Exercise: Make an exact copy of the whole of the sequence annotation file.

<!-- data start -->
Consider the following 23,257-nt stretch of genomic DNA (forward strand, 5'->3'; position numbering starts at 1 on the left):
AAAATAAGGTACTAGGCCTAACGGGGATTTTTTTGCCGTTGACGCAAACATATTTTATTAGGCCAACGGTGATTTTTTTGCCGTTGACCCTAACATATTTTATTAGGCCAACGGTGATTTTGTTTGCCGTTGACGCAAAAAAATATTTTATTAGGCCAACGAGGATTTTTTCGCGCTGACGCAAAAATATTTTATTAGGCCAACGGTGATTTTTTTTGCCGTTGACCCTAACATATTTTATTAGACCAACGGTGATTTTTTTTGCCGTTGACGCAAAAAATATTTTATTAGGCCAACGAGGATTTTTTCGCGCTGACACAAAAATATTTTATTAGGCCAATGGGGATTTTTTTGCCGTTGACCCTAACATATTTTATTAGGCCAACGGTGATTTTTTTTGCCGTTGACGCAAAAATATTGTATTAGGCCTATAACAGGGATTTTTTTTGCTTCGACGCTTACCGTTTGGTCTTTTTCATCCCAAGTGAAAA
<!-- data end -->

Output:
Consider the following 23,257-nt stretch of genomic DNA (forward strand, 5'->3'; position numbering starts at 1 on the left):
AAAATAAGGTACTAGGCCTAACGGGGATTTTTTTGCCGTTGACGCAAACATATTTTATTAGGCCAACGGTGATTTTTTTGCCGTTGACCCTAACATATTTTATTAGGCCAACGGTGATTTTGTTTGCCGTTGACGCAAAAAAATATTTTATTAGGCCAACGAGGATTTTTTCGCGCTGACGCAAAAATATTTTATTAGGCCAACGGTGATTTTTTTTGCCGTTGACCCTAACATATTTTATTAGACCAACGGTGATTTTTTTTGCCGTTGACGCAAAAAATATTTTATTAGGCCAACGAGGATTTTTTCGCGCTGACACAAAAATATTTTATTAGGCCAATGGGGATTTTTTTGCCGTTGACCCTAACATATTTTATTAGGCCAACGGTGATTTTTTTTGCCGTTGACGCAAAAATATTGTATTAGGCCTATAACAGGGATTTTTTTTGCTTCGACGCTTACCGTTTGGTCTTTTTCATCCCAAGTGAAAA